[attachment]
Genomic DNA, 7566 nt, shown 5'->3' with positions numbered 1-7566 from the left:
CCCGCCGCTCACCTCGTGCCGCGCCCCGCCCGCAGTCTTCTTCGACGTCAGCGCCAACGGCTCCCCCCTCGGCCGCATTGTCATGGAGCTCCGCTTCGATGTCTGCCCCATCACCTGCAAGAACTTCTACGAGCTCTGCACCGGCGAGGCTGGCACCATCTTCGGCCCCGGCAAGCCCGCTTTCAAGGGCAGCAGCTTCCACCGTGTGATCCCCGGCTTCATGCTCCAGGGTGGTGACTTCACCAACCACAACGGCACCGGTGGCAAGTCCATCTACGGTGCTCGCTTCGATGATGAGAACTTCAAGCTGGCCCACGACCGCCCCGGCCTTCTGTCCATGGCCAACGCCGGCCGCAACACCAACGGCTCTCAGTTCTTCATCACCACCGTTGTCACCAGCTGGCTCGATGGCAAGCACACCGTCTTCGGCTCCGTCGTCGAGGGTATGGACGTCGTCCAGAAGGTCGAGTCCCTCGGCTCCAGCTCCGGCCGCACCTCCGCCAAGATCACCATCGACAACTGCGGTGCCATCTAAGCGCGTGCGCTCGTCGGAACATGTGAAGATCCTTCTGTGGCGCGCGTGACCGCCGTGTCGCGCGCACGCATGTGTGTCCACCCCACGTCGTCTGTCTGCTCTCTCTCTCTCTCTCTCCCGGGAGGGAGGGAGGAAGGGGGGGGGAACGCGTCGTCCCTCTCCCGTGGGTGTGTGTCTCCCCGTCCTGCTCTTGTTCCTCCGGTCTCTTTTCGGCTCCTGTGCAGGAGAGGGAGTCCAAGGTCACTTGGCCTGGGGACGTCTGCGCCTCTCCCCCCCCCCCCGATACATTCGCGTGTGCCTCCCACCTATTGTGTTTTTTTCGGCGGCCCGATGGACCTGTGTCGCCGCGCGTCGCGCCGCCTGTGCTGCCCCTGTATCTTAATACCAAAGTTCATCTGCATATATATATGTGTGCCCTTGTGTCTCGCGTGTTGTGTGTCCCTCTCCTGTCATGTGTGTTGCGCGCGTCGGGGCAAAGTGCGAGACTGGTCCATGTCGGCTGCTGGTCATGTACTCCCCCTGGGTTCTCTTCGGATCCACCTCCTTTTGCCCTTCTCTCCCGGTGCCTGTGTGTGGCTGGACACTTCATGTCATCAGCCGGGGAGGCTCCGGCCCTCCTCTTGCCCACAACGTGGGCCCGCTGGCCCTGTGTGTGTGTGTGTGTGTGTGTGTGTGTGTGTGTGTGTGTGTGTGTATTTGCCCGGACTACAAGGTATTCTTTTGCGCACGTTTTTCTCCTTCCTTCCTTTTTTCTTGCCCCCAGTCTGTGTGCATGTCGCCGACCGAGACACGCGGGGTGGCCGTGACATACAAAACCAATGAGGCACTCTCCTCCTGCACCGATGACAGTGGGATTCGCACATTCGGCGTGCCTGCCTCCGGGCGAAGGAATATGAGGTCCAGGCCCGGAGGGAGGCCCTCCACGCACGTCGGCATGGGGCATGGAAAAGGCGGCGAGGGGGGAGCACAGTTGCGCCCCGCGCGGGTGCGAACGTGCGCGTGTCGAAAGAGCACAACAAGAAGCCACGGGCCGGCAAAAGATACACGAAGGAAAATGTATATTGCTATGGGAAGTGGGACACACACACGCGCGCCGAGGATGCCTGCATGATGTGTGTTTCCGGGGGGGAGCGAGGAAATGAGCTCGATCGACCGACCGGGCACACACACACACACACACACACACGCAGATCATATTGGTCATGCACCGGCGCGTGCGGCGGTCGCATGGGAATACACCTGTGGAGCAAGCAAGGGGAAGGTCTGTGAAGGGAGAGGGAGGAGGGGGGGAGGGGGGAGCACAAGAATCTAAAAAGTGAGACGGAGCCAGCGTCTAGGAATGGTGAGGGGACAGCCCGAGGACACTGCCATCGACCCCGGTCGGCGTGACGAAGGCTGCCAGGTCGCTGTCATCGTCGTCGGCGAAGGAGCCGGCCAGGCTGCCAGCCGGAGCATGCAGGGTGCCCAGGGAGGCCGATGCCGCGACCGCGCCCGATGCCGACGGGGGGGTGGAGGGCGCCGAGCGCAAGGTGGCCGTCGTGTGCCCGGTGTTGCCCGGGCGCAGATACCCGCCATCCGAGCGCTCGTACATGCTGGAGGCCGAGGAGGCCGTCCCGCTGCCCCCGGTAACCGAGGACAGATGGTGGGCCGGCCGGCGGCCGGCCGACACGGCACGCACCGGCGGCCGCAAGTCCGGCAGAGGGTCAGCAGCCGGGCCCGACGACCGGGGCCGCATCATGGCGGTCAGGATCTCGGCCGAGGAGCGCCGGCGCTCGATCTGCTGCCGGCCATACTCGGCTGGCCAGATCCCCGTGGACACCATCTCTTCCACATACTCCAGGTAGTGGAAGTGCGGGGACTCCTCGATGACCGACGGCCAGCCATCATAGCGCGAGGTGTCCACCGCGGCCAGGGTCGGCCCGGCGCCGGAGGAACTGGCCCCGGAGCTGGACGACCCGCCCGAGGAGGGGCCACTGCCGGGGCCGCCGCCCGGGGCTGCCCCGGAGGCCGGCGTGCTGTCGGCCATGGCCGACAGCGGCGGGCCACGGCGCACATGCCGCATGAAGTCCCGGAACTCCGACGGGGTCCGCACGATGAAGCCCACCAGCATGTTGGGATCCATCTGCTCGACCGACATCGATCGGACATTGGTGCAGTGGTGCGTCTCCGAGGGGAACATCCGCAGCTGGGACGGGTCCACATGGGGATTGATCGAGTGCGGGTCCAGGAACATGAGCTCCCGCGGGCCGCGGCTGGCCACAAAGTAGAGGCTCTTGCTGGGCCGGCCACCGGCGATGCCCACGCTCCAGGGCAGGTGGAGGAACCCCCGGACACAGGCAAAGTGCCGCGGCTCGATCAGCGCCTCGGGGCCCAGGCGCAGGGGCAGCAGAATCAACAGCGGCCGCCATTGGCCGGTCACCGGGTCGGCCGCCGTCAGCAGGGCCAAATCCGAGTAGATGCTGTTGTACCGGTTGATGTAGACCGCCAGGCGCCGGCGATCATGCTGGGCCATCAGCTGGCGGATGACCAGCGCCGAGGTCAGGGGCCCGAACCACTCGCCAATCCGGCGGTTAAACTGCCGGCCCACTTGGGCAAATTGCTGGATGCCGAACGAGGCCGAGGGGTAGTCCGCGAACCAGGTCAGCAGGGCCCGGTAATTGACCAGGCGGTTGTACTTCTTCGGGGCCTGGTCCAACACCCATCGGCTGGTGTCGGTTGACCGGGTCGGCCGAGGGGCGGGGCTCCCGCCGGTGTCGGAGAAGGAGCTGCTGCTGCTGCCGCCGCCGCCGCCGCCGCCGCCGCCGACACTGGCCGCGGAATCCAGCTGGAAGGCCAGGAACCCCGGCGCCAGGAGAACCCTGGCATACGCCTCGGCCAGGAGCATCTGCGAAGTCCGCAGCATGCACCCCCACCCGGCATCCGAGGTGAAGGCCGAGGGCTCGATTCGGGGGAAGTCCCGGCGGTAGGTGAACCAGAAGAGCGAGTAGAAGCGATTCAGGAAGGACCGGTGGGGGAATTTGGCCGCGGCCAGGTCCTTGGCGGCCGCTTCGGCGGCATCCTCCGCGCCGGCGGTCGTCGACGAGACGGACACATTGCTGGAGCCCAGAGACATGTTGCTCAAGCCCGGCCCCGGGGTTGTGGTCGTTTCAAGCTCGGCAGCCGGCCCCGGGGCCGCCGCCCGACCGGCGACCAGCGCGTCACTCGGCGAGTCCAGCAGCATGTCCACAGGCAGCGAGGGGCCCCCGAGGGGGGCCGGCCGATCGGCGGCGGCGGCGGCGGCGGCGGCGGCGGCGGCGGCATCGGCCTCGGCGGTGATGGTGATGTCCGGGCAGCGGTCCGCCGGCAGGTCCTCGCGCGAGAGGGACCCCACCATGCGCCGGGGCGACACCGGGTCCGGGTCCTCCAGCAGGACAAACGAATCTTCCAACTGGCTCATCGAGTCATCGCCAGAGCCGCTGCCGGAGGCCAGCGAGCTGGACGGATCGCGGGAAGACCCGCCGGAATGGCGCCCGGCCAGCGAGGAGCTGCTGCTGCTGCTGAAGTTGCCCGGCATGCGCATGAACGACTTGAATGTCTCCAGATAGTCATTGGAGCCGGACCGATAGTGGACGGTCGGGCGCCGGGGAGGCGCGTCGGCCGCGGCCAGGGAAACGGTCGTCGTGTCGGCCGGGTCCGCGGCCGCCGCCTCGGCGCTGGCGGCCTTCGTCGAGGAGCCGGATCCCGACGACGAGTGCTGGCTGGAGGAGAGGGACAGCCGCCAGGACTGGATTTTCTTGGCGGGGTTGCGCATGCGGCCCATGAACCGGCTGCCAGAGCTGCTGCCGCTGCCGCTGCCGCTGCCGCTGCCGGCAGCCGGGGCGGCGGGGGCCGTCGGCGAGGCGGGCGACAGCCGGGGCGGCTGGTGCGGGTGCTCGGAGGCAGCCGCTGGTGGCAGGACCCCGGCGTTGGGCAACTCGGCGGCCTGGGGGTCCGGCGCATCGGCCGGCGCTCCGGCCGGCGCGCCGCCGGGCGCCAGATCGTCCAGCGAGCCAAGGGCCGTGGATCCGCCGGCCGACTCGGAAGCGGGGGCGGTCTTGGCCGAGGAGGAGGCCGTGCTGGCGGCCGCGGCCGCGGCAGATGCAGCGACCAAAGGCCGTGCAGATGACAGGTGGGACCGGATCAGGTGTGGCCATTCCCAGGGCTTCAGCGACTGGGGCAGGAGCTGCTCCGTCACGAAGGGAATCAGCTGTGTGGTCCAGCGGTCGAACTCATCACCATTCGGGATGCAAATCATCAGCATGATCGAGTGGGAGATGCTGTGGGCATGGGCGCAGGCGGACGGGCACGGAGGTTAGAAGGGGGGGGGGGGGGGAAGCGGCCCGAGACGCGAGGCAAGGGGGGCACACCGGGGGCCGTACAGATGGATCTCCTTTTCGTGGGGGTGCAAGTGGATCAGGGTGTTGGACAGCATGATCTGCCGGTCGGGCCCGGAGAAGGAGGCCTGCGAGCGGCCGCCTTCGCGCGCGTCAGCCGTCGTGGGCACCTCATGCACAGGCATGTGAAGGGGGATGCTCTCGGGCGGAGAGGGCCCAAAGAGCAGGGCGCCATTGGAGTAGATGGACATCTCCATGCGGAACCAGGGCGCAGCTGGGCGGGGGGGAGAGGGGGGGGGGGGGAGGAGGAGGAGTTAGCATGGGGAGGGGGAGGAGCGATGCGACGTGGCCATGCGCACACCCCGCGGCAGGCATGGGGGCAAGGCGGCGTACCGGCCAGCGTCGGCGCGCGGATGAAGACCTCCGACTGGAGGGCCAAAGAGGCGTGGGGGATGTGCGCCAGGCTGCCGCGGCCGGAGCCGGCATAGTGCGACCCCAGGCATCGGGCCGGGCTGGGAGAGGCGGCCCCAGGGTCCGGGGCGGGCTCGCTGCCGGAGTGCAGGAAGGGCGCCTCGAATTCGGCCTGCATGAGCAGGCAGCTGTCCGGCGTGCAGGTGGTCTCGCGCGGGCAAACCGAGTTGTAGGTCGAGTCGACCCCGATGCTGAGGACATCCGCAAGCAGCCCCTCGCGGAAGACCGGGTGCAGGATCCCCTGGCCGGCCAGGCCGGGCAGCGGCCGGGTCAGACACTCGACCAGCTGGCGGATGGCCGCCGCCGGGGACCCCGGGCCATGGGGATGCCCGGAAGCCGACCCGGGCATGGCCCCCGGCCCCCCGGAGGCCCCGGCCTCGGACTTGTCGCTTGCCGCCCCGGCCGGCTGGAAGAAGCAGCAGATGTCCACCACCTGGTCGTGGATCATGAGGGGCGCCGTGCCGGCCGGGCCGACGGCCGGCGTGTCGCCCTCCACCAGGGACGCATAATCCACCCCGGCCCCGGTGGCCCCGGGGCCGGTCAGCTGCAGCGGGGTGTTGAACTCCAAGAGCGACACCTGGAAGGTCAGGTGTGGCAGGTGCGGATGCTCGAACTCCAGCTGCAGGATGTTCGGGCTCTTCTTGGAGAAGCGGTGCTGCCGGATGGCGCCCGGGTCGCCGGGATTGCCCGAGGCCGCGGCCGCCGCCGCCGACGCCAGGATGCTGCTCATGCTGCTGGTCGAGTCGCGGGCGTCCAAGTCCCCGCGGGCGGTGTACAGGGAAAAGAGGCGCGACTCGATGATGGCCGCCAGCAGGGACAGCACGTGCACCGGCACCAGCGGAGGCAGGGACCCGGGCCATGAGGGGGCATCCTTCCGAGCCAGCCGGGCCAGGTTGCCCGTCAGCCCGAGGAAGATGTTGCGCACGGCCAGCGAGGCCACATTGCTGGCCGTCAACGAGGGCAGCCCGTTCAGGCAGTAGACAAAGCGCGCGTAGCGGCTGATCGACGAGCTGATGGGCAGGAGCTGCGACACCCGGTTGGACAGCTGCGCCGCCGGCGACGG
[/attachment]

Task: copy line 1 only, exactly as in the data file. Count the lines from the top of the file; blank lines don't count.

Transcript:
Genomic DNA, 7566 nt, shown 5'->3' with positions numbered 1-7566 from the left: